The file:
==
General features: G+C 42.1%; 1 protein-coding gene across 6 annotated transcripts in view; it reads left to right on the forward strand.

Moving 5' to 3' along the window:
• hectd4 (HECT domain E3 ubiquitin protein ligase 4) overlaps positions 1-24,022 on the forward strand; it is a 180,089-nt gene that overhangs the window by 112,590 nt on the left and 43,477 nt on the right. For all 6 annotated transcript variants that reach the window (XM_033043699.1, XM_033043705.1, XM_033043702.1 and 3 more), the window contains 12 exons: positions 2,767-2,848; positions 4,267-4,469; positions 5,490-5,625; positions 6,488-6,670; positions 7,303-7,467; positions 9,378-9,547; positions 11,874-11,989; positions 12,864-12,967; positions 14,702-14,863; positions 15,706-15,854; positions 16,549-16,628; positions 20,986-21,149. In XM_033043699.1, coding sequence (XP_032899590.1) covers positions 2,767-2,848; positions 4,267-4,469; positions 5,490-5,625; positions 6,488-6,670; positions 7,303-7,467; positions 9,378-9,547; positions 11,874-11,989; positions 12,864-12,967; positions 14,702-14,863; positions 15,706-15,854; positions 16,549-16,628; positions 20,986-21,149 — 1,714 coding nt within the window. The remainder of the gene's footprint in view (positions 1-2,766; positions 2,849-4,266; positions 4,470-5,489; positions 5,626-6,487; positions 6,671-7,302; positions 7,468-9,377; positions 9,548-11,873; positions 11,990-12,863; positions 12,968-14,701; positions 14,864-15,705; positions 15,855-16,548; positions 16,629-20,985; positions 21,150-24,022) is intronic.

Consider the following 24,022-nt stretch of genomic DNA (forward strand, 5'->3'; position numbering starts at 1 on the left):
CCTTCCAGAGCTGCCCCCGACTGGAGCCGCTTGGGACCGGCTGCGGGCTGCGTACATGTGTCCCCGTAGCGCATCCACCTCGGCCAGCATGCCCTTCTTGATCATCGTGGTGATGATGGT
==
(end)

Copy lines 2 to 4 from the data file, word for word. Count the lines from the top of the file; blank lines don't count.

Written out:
Moving 5' to 3' along the window:
• hectd4 (HECT domain E3 ubiquitin protein ligase 4) overlaps positions 1-24,022 on the forward strand; it is a 180,089-nt gene that overhangs the window by 112,590 nt on the left and 43,477 nt on the right. For all 6 annotated transcript variants that reach the window (XM_033043699.1, XM_033043705.1, XM_033043702.1 and 3 more), the window contains 12 exons: positions 2,767-2,848; positions 4,267-4,469; positions 5,490-5,625; positions 6,488-6,670; positions 7,303-7,467; positions 9,378-9,547; positions 11,874-11,989; positions 12,864-12,967; positions 14,702-14,863; positions 15,706-15,854; positions 16,549-16,628; positions 20,986-21,149. In XM_033043699.1, coding sequence (XP_032899590.1) covers positions 2,767-2,848; positions 4,267-4,469; positions 5,490-5,625; positions 6,488-6,670; positions 7,303-7,467; positions 9,378-9,547; positions 11,874-11,989; positions 12,864-12,967; positions 14,702-14,863; positions 15,706-15,854; positions 16,549-16,628; positions 20,986-21,149 — 1,714 coding nt within the window. The remainder of the gene's footprint in view (positions 1-2,766; positions 2,849-4,266; positions 4,470-5,489; positions 5,626-6,487; positions 6,671-7,302; positions 7,468-9,377; positions 9,548-11,873; positions 11,990-12,863; positions 12,968-14,701; positions 14,864-15,705; positions 15,855-16,548; positions 16,629-20,985; positions 21,150-24,022) is intronic.

Consider the following 24,022-nt stretch of genomic DNA (forward strand, 5'->3'; position numbering starts at 1 on the left):